We recently reported on new research suggesting that sad pieces of classical music frequently had the effect of improving people’s moods. So, we thought we’d help you along with some suggestions of sombre sound to put on your playlist.
J.S. Bach, Come, Sweet Death
The title alone makes clear that this won’t be a cheery work. Bach managed to express through the melody the desire for death and world-weariness. He contributed the song to a book of songs published by Georg Christian Schemelli in 1736. It has been reworked a number of times since, including in this recording by Leopold Stokowski. Stokowski set the melody for strings, before the orchestra joins in.
Wolfgang Amadeus Mozart, Requiem Mass in D minor
Mozart left this work incomplete on his death on 5 December, 1791. Everyone knows it from the famous scene in “Amadeus,” where the genious rushes to compose the final sections on his deathbed. In reality, only the first movement was complete in full. Although indications parts of the remaining sections had been made by Mozart, it required the work of Joseph von Eybler and Franz Xaver Süssmayr to finish it.
ludwig van Beethoven, String Quartet No. 14 in C minor
This was one of Beethoven’s last works, written when the composer was completely deaf. A sombre tone is struck in the very first notes of the performance.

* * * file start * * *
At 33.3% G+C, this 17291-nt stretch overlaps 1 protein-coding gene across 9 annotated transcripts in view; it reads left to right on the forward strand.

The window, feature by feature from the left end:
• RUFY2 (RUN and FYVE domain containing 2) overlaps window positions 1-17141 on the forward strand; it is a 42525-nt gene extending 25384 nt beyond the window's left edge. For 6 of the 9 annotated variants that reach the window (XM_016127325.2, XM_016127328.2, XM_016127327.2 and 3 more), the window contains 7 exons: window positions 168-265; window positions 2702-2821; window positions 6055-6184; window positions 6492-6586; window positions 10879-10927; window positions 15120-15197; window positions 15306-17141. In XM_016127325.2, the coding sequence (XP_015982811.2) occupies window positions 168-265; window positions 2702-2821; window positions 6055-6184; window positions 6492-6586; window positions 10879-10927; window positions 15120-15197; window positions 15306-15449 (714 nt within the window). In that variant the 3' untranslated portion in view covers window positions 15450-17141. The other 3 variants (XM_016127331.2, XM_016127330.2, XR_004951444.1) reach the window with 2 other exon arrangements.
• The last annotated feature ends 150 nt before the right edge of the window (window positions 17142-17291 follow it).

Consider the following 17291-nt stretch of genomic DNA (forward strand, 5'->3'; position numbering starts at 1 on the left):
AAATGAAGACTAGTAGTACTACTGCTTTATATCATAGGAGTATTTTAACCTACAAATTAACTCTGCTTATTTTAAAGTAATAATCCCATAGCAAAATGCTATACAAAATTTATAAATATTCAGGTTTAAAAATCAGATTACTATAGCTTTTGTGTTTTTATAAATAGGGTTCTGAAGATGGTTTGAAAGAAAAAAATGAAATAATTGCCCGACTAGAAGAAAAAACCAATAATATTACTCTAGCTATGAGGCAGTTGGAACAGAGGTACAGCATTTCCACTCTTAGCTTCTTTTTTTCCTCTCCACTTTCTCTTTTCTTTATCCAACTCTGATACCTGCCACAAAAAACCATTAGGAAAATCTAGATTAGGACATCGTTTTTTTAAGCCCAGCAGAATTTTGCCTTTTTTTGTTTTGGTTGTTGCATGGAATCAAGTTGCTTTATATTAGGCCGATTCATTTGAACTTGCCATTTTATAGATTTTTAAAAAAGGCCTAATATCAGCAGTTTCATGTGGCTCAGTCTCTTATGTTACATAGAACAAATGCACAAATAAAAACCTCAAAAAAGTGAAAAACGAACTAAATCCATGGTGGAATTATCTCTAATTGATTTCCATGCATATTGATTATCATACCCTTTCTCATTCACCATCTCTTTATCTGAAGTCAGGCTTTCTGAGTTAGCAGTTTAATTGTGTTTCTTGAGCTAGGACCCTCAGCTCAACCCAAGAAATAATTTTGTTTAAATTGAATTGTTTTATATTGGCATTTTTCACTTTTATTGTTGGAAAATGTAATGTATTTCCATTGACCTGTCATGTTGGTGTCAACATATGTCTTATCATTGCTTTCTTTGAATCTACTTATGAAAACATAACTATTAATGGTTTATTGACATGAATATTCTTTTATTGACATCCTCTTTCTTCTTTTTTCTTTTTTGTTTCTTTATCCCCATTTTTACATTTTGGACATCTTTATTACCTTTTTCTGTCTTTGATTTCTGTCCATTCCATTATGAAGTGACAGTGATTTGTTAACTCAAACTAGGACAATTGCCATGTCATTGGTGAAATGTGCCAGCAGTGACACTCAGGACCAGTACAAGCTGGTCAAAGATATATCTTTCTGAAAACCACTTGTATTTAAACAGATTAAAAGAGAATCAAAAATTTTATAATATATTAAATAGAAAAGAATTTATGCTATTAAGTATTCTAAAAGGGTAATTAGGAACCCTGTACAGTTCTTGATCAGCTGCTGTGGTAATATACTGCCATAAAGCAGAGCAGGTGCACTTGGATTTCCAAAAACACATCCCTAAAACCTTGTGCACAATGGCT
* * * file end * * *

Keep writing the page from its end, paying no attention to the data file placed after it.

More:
Johannes Brahms, Horn Trio in E flat major
A feeling of melancholy hangs over this piece from the outset, as the violin wails and horn mournfully sounds. Brahms composed this piece in the wake of his mother’s death. He wrote it with the natural horn or Waldhorn in mind, rather than the modern valve horn.
Ruggero Leoncavallo, Vesti la giubba
This famous aria comes at the end of the first act in Leoncavallo’s opera Pagliacci. It takes place as Canio discovers his wife’s infidelity, yet is forced to ignore it as he prepares to play the role of Pagliacci the clown. Here it is sung by Luciano Pavarotti.
Dmitri Shostakovich, Symphony No. 5
Dmitri Shostakovich composed his fifth symphony, in D minor, during several months in 1937. This helps account for its sad and foreboding tones, since 1937 was the year when the Stalinist regime in the Soviet Union conducted the mass murder of its political opponents, as well as many of the best figures in culture and science. Much of the audience was in tears at the premier, and it received a huge standing ovation.
John Williams, Schindler’s List
The subject matter of the film alone is disturbing, but Williams’ composition perfectly captures and intensifies the mood of deep sadness and loss that anyone who watches it must feel. He was awarded an Oscar for the score in 1994.